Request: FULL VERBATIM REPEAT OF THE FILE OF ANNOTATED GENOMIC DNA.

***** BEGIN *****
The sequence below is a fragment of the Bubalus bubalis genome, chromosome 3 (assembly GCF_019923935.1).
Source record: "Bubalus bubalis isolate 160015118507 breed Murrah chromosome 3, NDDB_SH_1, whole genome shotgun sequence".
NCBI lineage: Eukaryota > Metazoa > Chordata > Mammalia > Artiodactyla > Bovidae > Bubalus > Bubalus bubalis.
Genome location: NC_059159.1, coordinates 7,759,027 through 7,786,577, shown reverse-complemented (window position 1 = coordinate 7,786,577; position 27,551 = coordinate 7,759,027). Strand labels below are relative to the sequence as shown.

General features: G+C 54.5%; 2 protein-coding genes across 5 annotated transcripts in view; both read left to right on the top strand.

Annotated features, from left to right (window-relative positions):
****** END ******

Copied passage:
The sequence below is a fragment of the Bubalus bubalis genome, chromosome 3 (assembly GCF_019923935.1).
Source record: "Bubalus bubalis isolate 160015118507 breed Murrah chromosome 3, NDDB_SH_1, whole genome shotgun sequence".
NCBI lineage: Eukaryota > Metazoa > Chordata > Mammalia > Artiodactyla > Bovidae > Bubalus > Bubalus bubalis.
Genome location: NC_059159.1, coordinates 7,759,027 through 7,786,577, shown reverse-complemented (window position 1 = coordinate 7,786,577; position 27,551 = coordinate 7,759,027). Strand labels below are relative to the sequence as shown.

General features: G+C 54.5%; 2 protein-coding genes across 5 annotated transcripts in view; both read left to right on the top strand.

Annotated features, from left to right (window-relative positions):